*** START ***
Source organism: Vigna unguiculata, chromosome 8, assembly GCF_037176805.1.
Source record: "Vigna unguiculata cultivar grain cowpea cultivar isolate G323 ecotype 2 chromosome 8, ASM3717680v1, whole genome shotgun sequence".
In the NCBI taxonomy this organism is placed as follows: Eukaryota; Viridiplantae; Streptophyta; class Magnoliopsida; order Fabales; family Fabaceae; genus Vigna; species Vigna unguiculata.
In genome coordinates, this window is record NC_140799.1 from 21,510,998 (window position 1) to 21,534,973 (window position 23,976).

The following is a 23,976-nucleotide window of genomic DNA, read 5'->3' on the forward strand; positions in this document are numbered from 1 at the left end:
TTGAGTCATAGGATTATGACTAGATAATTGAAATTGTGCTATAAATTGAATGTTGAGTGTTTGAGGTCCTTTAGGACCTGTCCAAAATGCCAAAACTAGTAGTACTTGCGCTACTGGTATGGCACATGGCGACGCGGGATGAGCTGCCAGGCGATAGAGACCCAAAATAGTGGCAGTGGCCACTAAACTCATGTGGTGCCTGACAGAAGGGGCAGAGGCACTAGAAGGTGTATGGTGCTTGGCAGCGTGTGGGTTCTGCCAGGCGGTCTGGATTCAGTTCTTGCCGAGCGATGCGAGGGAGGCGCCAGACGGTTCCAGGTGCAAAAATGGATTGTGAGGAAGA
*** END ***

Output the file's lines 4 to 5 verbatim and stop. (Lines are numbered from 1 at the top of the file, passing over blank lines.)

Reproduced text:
In genome coordinates, this window is record NC_140799.1 from 21,510,998 (window position 1) to 21,534,973 (window position 23,976).

The following is a 23,976-nucleotide window of genomic DNA, read 5'->3' on the forward strand; positions in this document are numbered from 1 at the left end: